Tags: global | warming | taxes

Global Warming's Real Danger — Taxes

Friday, 24 Apr 2009 12:25 PM

By E. Ralph Hostetter

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Just when you think you have heard everything, the far left envirocrats have found a new way to take more money from the public. Taxation on the environment.

Nearly all of the energy required for domestic and industrial use in the United States is based on carbon. A byproduct of carbon use is carbon dioxide.

Automobiles have been suggested to be one of the largest sources of man-made contributions of carbon dioxide to the atmosphere. The oceans of the world provide 90 percent of the world's carbon dioxide. However, in recent years catalytic converters, mandated for all motor vehicles in the late 1980s, have reduced harmful exhaust emissions — nitrous oxide, for example — by some 88 percent. These automotive improvements, however, did not eliminate carbon dioxide.

Carbon dioxide represents a trace in the earth's atmosphere, making up a mere 376 parts per million, or about 0.04 percent. While appearing miniscule in content, it is considered one of the most essential compounds in the atmosphere because of its role in harnessing the energy of the sun, and through the process of photosynthesis, creates matter, which is the planet's vegetation. Vegetation provides the base of all food sources for both animals and human beings.

Climate change is not without "thoughtful" attention from the top. A headline today proclaims: President Barack Obama "Stops Short of Endorsing Climate Bill."

President William Jefferson Clinton stated in a speech on climate on April 21, 1993: "Today I affirmed my personal, and announce our nation's commitment to reducing our emissions of greenhouse gases to their 1990 levels by the year 2000."

The year 2000 has come and gone.

Not to be outdone on political rhetoric, Sen. John Kerry, D-Mass., opening a hearing on global warming on Earth Day April 22, 2009, noted that this is a "make-or-break" year on the issue and noted: "The clock is ticking on the best chance the countries of the world will have to marshal an effective global response."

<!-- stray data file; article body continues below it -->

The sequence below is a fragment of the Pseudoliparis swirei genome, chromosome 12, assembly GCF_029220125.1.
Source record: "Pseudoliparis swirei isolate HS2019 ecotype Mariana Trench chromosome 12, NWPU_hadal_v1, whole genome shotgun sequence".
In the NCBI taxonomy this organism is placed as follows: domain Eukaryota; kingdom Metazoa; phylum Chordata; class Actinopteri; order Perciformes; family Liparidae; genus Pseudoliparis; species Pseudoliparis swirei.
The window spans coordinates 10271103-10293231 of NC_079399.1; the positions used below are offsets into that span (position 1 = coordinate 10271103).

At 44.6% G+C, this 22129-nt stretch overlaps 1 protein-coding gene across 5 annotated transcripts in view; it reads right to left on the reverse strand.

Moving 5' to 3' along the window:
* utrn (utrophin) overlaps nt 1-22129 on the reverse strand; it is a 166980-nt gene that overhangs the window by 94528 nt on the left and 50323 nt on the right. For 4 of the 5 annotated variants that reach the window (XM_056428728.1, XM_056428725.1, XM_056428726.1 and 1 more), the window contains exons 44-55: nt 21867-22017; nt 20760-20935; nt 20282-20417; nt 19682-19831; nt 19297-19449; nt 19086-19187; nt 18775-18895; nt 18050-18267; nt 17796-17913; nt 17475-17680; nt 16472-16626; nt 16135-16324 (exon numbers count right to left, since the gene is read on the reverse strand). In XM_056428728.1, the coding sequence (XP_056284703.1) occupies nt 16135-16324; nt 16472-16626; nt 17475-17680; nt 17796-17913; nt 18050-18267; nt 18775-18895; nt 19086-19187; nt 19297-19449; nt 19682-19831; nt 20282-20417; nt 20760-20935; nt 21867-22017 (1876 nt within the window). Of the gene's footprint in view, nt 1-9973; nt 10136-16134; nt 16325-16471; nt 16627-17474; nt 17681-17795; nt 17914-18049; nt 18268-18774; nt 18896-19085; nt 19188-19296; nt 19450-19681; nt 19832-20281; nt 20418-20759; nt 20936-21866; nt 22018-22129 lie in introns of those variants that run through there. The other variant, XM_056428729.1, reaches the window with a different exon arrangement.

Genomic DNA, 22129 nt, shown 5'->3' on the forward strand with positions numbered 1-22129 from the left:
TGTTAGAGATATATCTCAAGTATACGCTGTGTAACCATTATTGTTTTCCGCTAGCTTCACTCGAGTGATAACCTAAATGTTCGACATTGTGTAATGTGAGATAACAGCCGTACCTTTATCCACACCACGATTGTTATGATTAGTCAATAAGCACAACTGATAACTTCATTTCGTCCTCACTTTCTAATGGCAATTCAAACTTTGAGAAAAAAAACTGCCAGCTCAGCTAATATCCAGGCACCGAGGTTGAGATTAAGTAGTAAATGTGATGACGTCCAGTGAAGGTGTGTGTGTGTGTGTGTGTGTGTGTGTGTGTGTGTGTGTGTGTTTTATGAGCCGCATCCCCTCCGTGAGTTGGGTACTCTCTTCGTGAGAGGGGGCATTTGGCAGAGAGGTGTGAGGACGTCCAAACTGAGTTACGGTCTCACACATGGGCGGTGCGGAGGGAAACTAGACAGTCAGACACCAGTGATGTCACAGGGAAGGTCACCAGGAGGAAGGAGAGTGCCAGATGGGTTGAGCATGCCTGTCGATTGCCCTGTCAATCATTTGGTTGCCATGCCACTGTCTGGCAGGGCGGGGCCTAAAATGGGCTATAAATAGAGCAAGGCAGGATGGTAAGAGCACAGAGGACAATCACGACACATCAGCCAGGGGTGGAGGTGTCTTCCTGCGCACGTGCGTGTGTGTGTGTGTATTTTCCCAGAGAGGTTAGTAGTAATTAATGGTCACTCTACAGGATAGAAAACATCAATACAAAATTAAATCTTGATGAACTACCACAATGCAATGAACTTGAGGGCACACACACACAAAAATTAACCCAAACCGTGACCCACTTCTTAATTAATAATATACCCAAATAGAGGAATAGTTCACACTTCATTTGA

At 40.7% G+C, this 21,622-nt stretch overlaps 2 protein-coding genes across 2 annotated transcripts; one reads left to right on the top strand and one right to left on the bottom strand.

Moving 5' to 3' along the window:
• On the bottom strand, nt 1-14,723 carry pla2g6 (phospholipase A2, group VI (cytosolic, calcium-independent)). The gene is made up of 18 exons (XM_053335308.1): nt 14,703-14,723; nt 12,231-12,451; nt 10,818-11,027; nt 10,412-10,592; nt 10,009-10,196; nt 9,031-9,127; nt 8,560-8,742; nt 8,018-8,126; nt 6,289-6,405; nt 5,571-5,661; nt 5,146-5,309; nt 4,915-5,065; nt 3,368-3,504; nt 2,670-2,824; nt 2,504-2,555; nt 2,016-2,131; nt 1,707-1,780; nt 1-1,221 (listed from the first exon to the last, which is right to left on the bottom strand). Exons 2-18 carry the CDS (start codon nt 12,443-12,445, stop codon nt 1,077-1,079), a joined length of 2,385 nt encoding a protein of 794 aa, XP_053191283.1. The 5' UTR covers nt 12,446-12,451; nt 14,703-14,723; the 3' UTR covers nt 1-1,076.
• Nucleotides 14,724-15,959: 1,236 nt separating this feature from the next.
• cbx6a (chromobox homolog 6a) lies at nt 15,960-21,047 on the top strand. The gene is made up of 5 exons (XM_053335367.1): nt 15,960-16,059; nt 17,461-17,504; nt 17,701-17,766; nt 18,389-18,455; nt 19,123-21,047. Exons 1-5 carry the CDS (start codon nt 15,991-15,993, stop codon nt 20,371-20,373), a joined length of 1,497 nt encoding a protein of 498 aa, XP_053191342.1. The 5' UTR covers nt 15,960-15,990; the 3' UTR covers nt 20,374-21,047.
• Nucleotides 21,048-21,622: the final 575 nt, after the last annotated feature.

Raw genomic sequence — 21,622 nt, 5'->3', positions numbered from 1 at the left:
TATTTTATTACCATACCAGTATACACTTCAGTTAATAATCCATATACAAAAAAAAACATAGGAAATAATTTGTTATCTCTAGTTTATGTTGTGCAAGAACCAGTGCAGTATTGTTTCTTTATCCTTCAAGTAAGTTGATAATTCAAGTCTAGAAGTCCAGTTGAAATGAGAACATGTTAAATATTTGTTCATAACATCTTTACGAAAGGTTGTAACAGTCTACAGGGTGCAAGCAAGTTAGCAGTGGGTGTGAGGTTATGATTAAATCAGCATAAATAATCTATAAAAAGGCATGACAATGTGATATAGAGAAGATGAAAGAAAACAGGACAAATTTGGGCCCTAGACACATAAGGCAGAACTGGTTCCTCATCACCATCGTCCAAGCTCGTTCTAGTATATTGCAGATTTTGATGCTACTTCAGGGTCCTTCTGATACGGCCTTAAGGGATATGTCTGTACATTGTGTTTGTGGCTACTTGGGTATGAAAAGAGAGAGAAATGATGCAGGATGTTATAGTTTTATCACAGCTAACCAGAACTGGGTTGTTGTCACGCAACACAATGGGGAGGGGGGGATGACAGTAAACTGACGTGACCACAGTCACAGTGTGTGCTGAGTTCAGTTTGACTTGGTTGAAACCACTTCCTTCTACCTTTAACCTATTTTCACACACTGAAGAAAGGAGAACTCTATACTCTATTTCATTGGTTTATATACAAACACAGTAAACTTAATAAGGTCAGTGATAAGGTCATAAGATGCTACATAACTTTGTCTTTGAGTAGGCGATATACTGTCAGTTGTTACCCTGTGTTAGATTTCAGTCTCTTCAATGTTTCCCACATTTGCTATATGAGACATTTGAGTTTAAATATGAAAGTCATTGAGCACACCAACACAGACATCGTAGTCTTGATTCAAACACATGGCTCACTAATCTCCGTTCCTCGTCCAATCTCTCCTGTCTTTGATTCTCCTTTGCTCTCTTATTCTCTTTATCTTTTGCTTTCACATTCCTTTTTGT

So much for climate rhetoric. The climate change debate has taken on a much more serious tone — taxation. There are, at present, a variety of taxes that are involved in the production and sale of domestic and industrial energy.

It's one thing to take on a controversial issue in public debate but quite another when a method is developed that will bring hurt to the citizens of the nation for a problem over which they have no control.

When taxes result from any issue, the payment is painful. The pain is much more easily borne if it represents a necessary public service such as security offered by a police department, for example.

However, when that tax is levied for such a nebulous factor as a questionable debate on climate change, that goes beyond the pale.

Inasmuch as carbon dioxide has been identified as one of the main causes of global warming, carbon itself has been selected as the most likely commodity to tax.

House Speaker Nancy Pelosi, D-Calif., and Senate Majority Leader Harry M. Reid, D-Nev., have both announced their intent to introduce climate legislation in the future.

The House Energy and Commerce Committee chaired by Henry A. Waxman, D-Calif., proposes ambitious cuts in greenhouse gases over the next four decades. The legislation is co-sponsored by Rep. Edward J. Markey, D-Mass.

Sen. Reid plans to take up a cap-and-trade measure this year. Under cap and trade, an authority such as the government sets a limit or cap on the amount of a pollutant that can be emitted. Companies or groups are issued permits representing the right to emit a specific amount.

Companies that emit too much and cannot reduce emissions must purchase credits from those who pollute less, thus the trade. In theory, those that can reduce emissions most easily will do so, achieving pollution reduction at the least possible cost to all.

Not all students of climate favor legislation, and some point out dangers of over-regulation. Here are a few points by Arthur Robinson from the Journal of American Physicians and Surgeons:

  • Man-made carbon dioxide is an insignificant greenhouse gas; water vapor is the major.

  • The sun’s cosmic rays have the most significant influence over global temperature and weather.

  • If all nations’ carbon dioxide emissions were halted, the impact would not be significantly measureable.

  • The imposition of control would be catastrophic, adversely affecting the emerging nations of the world.

  • Climate alarmists are motivated by politics and finances, and if the controversy would end, thousands would be unemployed.

    Americans may find the reality of taxation more painful than the questionable threat of global warming.

    E. Ralph Hostetter, a prominent businessman and agricultural publisher, also is a national and local award-winning columnist. He welcomes comments by e-mail sent to eralphhostetter@yahoo.com.

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